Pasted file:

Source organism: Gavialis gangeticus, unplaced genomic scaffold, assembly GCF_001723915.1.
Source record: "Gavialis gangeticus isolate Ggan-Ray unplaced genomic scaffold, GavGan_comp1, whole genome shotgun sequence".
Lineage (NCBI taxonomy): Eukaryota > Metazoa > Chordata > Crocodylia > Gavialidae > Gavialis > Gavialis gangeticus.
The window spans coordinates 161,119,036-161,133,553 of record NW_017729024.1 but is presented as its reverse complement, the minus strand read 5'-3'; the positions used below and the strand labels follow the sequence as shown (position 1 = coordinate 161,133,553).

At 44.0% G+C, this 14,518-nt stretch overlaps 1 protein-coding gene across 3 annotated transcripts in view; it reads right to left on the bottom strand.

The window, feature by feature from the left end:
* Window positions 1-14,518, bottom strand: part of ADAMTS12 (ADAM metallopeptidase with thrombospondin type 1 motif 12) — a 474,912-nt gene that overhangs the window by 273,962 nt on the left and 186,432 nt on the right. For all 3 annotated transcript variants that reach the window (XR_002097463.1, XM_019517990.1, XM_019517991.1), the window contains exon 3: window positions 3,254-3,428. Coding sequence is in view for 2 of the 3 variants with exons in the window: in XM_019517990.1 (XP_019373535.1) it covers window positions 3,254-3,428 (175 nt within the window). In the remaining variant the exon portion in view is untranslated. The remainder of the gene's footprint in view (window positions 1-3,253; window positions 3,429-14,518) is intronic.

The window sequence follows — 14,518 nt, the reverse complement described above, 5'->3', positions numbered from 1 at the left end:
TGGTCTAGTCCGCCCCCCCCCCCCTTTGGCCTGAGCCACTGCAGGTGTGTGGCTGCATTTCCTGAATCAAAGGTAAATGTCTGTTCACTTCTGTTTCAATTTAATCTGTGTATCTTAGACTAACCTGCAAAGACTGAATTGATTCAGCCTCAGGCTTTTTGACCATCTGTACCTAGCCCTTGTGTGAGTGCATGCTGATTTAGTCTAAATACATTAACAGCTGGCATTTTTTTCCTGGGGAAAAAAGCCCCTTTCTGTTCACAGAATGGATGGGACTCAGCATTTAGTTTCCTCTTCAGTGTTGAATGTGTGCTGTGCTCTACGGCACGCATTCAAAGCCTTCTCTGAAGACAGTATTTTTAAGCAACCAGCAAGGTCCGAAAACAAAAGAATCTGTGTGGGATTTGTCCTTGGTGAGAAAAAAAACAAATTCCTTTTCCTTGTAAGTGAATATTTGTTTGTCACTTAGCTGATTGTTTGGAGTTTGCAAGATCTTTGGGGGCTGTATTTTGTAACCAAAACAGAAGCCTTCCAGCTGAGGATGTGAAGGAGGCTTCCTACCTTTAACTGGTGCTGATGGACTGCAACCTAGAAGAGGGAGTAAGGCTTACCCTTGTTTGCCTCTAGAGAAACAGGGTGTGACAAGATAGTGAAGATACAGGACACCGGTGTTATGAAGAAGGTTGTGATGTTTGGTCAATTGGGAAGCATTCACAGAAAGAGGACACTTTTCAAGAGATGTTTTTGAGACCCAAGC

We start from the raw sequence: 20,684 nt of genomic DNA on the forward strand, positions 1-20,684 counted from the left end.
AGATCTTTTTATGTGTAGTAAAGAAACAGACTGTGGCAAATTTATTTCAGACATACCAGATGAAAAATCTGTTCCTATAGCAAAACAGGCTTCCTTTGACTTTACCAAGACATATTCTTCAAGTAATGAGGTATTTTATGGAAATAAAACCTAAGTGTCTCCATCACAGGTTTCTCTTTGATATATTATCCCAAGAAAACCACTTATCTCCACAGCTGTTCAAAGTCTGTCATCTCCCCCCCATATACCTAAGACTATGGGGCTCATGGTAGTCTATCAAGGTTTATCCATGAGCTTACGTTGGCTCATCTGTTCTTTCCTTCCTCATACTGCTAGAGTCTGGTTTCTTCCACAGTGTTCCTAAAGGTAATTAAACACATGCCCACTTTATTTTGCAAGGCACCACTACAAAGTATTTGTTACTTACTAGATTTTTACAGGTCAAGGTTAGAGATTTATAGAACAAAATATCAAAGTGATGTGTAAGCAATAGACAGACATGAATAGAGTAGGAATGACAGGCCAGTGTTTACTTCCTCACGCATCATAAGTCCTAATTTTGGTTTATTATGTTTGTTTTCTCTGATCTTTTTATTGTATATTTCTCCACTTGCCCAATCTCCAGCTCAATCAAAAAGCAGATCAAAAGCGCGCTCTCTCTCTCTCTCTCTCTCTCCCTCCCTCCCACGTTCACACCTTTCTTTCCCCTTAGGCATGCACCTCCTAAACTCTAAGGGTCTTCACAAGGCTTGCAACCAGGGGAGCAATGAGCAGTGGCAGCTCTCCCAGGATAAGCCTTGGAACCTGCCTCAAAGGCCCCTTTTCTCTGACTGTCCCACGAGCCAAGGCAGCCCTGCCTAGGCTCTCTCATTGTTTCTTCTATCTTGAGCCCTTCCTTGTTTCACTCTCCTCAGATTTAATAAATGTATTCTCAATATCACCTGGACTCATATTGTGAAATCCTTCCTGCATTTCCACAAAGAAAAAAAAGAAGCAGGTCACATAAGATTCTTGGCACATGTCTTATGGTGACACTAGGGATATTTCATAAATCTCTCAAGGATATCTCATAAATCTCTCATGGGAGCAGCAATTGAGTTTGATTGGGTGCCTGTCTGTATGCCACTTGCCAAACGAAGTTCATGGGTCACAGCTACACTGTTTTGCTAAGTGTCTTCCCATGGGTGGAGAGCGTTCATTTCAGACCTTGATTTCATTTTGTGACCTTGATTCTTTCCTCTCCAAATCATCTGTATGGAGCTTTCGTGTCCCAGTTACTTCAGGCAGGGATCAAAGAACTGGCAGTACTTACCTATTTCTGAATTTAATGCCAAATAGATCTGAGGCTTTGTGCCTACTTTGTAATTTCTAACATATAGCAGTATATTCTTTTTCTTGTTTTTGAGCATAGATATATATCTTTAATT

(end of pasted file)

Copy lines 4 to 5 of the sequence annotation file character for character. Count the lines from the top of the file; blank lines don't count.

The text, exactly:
The window spans coordinates 161,119,036-161,133,553 of record NW_017729024.1 but is presented as its reverse complement, the minus strand read 5'-3'; the positions used below and the strand labels follow the sequence as shown (position 1 = coordinate 161,133,553).

At 44.0% G+C, this 14,518-nt stretch overlaps 1 protein-coding gene across 3 annotated transcripts in view; it reads right to left on the bottom strand.